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This millennial wants to end the reign of a Pasig dynasty

This millennial wants to end the reign of a Pasig dynasty

You’re probably fed up with messy election season news about candidates stealing copyrighted songs for their campaign jingles, or the larger-than-life amounts spent by senatorial candidates for pre-campaign ads.

Call this one different. Hear the word Pasig and the Eusebios come to mind in a jiffy, they who have been reigning over Pasig City since 1992. You’d think no dare break their long-built tower. But 29-year-old mayoralty newcomer and Pasig City councilor Victor Ma. “Vico” Sotto would.

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Inquirer reported that Sotto first drew attention in August after angry netizens chastised PNP chief Oscar Albayalde for claiming Naga City in Bicol region was “the fifth most crime-ridden city.” Turns out Albayalde was supposed to announce “Region 5 (Bicol region)” where Naga is located.

This was during a press conference that the PNP called to bolster claims made by President Duterte that Naga, Vice President Leni Robredo’s hometown, was the “hotbed of illegal drugs.”

Talagang hotbed dito!” the 29-year-old Sotto confirmed in a tweet out of the blue, and followed up saying, “Hotbed of citizen empowerment and participation in governance!!!”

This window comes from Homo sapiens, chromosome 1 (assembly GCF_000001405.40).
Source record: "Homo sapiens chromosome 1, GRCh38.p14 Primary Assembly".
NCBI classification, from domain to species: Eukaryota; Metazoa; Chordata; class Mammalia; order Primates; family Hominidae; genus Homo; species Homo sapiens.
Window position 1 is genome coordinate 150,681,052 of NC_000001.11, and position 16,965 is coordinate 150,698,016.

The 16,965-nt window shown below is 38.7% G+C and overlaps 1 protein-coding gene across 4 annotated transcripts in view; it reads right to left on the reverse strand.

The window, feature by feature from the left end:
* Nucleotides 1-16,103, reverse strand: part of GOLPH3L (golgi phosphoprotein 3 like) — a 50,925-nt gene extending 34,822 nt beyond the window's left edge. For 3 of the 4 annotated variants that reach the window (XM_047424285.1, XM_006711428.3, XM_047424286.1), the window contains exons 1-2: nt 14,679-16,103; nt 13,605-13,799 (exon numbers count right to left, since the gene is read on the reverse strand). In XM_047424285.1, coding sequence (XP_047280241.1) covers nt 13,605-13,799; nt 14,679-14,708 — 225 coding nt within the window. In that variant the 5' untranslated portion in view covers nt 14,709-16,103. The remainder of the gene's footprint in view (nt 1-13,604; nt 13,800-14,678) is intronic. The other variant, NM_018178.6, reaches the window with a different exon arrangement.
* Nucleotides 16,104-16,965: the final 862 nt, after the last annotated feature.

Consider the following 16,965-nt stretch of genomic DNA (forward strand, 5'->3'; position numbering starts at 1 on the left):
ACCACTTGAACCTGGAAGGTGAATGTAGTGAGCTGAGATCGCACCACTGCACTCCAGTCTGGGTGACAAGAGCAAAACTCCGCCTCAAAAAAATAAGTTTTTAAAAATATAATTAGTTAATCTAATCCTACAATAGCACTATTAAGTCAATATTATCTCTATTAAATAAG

Sotto happened to be in Naga just as Albayalde faced reporters. We wish we can score comebacks like that.

Sotto has been vocal about his persistence in driving Pasig to a new direction, a mission that many Pasigueños support. In another Inquirer report, locals also stressed the need not only for a change in name or in face, but also in the system. Backing it up by the locals’ need not only for a change in name or in face, but change in the system. “Kung mapuntahan po ninyo ‘yong mga bara-barangay natin, talagang maraming sumisigaw ng pagbabago.” Sotto expressed during a press briefing in San Juan.

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Sotto is aware that beating incumbent Mayor Robert “Bobby Eusebio” is more difficult than it looks like. “They have the machinery, they have the resources,” he notes, but maintains he has something sturdier than those, which is his message.

“We see how poverty has not improved for 27 years, how the rich have benefited but the poor have not. Right now, the momentum for that message is growing.” Should he win, Sotto would be Metro Manila’s only millennial chief executive.


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